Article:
taking a listen
reviews of the moment
JACK THE RADIO — Pretty Money
You get the idea from listening to Jack the Radio’s debut album Pretty Money that the Raleigh quintet possess the spirit of restless experimenters. As it floats between with a gritty blues edge, dusty Americana and soulful Southern groove, the collection of 11 power-pop and indie-rock numbers never settles. The album is in a near constant state of development, from the barroom blues of opener “Outlaws” to the staccato strutting of “Downstream.” George Hage’s vocals are subtle and plaintive, rarely forcing emotion through volume but leaving his words to do the work. They subtly expand their palette in all sorts of interesting ways, but sometimes can’t find the right mix instrumentally and structurally. They sound good channeling Alejandro Escovedo on “Rain Out,” but the cheesy vibrato licks feel a little out of place. They sometimes become too dependent upon hooks and choruses to carry songs, especially early on before they discover that not all songs need to sound like they’re built for radio. They’re at their best when pushing and kneading at the boundaries they establish early on, but there’s real progress made from the beginning to the end.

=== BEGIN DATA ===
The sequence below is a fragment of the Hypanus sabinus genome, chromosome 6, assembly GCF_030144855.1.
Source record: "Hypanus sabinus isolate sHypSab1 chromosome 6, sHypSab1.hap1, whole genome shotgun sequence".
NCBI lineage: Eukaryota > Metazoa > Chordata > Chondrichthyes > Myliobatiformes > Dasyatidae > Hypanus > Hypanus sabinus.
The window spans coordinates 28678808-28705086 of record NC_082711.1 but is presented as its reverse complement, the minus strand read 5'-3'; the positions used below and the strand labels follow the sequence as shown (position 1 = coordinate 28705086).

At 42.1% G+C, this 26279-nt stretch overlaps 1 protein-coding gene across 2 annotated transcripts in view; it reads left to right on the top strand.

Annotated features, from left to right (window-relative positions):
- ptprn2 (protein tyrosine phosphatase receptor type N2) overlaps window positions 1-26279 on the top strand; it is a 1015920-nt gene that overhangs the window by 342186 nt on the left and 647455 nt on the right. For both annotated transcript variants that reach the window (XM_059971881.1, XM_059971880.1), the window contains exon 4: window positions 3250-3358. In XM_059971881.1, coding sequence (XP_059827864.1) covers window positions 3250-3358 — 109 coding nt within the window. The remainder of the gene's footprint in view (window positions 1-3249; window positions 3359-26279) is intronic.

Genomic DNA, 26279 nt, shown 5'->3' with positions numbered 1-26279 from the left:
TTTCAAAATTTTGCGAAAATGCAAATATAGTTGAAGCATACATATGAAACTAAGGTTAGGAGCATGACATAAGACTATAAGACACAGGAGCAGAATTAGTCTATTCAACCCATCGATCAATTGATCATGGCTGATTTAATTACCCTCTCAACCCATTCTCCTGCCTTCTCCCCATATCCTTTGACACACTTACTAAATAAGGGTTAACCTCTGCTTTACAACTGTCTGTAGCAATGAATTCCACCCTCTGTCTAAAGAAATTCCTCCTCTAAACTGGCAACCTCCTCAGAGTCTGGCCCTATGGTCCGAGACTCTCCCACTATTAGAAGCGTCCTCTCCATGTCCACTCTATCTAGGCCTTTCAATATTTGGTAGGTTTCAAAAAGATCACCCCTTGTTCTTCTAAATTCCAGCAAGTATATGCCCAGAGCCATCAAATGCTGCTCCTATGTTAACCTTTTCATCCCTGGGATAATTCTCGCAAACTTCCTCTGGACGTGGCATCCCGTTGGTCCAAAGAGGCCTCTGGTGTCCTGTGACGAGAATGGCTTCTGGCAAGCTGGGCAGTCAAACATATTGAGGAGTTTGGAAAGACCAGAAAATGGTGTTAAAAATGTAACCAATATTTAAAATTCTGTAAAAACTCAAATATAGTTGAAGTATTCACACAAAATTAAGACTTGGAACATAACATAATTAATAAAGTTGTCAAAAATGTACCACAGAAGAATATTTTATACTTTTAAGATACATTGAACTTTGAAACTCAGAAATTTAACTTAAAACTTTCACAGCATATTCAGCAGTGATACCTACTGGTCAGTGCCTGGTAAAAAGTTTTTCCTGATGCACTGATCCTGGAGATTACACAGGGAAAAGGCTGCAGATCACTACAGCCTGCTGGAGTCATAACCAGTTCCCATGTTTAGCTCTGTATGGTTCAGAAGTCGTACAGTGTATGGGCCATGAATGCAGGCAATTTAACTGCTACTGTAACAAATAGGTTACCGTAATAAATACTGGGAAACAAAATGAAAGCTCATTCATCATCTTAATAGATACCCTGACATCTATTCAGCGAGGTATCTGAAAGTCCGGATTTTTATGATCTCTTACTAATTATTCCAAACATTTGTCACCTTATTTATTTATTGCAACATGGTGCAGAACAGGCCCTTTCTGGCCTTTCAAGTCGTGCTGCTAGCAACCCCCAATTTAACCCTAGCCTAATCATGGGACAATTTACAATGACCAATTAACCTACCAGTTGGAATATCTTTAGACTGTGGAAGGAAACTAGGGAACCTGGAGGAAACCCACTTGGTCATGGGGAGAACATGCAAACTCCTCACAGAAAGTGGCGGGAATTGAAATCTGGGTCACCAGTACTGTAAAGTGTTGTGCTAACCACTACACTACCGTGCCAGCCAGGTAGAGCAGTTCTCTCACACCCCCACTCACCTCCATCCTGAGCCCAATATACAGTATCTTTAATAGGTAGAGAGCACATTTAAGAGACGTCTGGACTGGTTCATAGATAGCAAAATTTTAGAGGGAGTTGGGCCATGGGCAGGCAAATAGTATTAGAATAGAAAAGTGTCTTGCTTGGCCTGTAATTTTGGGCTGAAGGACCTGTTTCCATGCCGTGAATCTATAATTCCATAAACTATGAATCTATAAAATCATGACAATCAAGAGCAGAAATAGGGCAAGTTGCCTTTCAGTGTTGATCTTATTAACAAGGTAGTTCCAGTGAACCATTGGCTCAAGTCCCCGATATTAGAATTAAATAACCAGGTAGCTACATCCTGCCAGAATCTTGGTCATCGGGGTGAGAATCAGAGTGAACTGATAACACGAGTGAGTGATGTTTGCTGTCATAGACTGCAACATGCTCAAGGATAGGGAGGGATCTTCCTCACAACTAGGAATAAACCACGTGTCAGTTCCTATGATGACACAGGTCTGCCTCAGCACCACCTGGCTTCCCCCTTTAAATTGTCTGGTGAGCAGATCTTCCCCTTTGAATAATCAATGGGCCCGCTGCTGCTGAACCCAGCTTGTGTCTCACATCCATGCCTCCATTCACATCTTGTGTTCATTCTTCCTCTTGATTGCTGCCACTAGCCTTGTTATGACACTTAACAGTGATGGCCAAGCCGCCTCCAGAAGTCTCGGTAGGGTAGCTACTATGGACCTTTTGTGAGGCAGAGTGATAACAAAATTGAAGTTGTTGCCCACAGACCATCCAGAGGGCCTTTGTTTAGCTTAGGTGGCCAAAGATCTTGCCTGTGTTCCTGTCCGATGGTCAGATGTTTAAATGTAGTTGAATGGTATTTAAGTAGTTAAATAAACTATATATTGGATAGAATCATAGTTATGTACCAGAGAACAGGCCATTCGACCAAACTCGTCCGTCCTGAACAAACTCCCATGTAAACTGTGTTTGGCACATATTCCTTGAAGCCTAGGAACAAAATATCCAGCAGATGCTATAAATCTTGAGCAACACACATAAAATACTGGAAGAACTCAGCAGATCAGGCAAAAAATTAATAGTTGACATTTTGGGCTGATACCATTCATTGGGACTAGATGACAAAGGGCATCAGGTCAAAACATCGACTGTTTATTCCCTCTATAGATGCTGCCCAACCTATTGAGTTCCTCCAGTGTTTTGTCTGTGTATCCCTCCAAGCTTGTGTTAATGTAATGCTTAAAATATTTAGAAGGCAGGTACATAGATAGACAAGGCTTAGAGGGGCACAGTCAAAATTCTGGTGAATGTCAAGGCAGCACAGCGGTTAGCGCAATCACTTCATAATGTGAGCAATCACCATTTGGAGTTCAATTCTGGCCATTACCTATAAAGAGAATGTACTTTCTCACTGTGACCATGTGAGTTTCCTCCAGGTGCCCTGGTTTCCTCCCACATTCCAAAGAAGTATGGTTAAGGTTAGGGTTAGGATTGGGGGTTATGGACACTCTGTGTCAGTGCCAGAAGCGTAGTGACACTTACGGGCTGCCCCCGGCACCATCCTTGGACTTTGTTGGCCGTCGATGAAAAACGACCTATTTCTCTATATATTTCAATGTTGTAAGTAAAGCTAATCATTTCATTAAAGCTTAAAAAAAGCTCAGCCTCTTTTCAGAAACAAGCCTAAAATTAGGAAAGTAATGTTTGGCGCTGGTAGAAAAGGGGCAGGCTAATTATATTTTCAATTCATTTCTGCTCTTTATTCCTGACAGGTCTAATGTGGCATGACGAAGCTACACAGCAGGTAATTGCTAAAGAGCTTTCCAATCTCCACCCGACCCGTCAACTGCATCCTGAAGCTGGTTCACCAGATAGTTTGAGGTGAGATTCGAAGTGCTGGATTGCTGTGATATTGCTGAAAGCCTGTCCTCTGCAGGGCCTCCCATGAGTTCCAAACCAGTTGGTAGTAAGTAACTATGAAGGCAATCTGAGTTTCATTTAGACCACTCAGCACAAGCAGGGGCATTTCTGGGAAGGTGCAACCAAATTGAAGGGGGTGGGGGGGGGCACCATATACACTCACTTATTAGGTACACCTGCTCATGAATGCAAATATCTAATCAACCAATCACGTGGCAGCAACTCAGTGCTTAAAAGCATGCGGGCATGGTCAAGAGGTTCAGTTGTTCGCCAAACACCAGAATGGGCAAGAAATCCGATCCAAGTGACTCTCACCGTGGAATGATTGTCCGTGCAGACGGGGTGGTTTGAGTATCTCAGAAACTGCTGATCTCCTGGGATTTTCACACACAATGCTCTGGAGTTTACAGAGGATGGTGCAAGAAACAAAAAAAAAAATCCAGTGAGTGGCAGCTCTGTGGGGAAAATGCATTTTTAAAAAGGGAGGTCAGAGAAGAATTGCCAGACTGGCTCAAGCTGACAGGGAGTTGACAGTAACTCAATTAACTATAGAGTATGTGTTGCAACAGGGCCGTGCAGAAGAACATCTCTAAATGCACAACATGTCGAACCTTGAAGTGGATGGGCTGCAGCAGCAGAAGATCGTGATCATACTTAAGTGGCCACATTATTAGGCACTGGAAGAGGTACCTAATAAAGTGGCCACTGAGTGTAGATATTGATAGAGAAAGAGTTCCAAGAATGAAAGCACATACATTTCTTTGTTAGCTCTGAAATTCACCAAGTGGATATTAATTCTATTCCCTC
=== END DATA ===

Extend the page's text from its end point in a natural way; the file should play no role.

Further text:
ILLPO — Classic
You have to appreciate Greensboro hip-hop duo ILLPO’s approach to the naming of their latest release. Their run of mixtapes and EPs up until now have been references to their indomitable work ethic and poise, but the new one, Classic, simply finds them looking at their own work in awe. For the most part they’ve got good reason. J Bond and Mundae Boones turn their attention away from asserting their primacy and simply celebrate the respect they’ve earned. And whereas the two emcees simply traded verses on so many previous releases, tracks like “Feel It In the Air” uses vocal harmonies to create airtight hooks. Some of the beats don’t hit quite as hard as they have in the past, but they match the tenor of the album head on. “Hard As We Go” will make the speakers thump, but some of the best beats are the subtle headphone grooves. The laconic steel drum beat that was teased on the Breakfast Club Vol. 1 mixtape is fleshed out into a breezy homage to the G life, complete with odes to Hungry Man breakfasts and bootleg DVDs. It’s a different voice from ILLPO than we’re used to, but we’ll take it.
ILLPO will perform at Club Drink in Greensboro on Friday.
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